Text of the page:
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Does CRM Matter for Construction?

By Steven James Mulka

"In cases we have reviewed, sales increases arising from advanced marketing and sales information technology have ranged from 10% to more than 30%, and investment returns have often exceeded 100%. These returns may sound like the proverbial free lunch, but they are real."
Rowland T. Moriarty & Gordon S. Swartz in Harvard Business Review

With the tough economic conditions facing the construction industry there is a sharp focus on better ways to track and manage the sales process.  Companies are finding that the old way of obtaining business is not as effective in today’s market.   Construction companies have traditionally invested in software systems for estimating, job costing and project management.   The industry has not historically been a large adopter of Customer Relationship Management, CRM software, but that is changing.

In response to the challenges of obtaining new business, companies are now reviewing and investing in better software tools to manage their sales process.  There still is a lot of confusion on CRM and why is it important in the construction Industry.  This article looks to define CRM, and how it can make an immediate impact on a contractor’s ability to win more business.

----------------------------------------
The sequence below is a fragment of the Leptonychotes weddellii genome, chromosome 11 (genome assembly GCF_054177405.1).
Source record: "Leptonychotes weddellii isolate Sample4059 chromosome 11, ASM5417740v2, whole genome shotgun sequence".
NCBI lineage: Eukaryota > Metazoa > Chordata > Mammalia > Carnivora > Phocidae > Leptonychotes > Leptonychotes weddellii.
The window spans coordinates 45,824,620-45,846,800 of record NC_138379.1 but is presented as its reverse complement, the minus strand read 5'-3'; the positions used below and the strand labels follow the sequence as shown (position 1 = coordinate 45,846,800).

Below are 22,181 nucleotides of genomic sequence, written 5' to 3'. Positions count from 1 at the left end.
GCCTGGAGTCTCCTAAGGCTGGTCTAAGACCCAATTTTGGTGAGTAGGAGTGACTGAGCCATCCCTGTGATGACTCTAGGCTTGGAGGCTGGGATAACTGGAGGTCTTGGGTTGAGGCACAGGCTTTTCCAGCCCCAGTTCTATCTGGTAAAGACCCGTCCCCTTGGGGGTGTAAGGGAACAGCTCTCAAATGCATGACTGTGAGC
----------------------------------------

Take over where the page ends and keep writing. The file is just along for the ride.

CRM or Customer Relationship Management is a broad term that is widely used by software companies to describe software that is designed to manage your customers and business development.   The credit card industry for years has utilized CRM to capture and profile all relevant information on a customer.   Many construction companies attempt to do this manually, using handwritten records, Microsoft Outlook, or Excel. With the maturity of today’s CRM software, there are more advanced ways to track your customers and sales pipeline that make it affordable for virtually all companies to take advantage of this technology. 

Pipeline Tracking
A strong pipeline of projects being bid is vital to the health and long term viability of any contractor.   Successful contractors need to utilize their limited resources to focus on the projects that they have a high percentage of winning.    Too many contractors are chasing projects that they have a minimal chance of winning, taking the focus away from opportunities that have a good potential.  When used properly, CRM provides visibility to management in the following areas so that resources and effort can be focused on winning projects that can be won.

  • What projects are we bidding?
  • Where in the sales process is each project?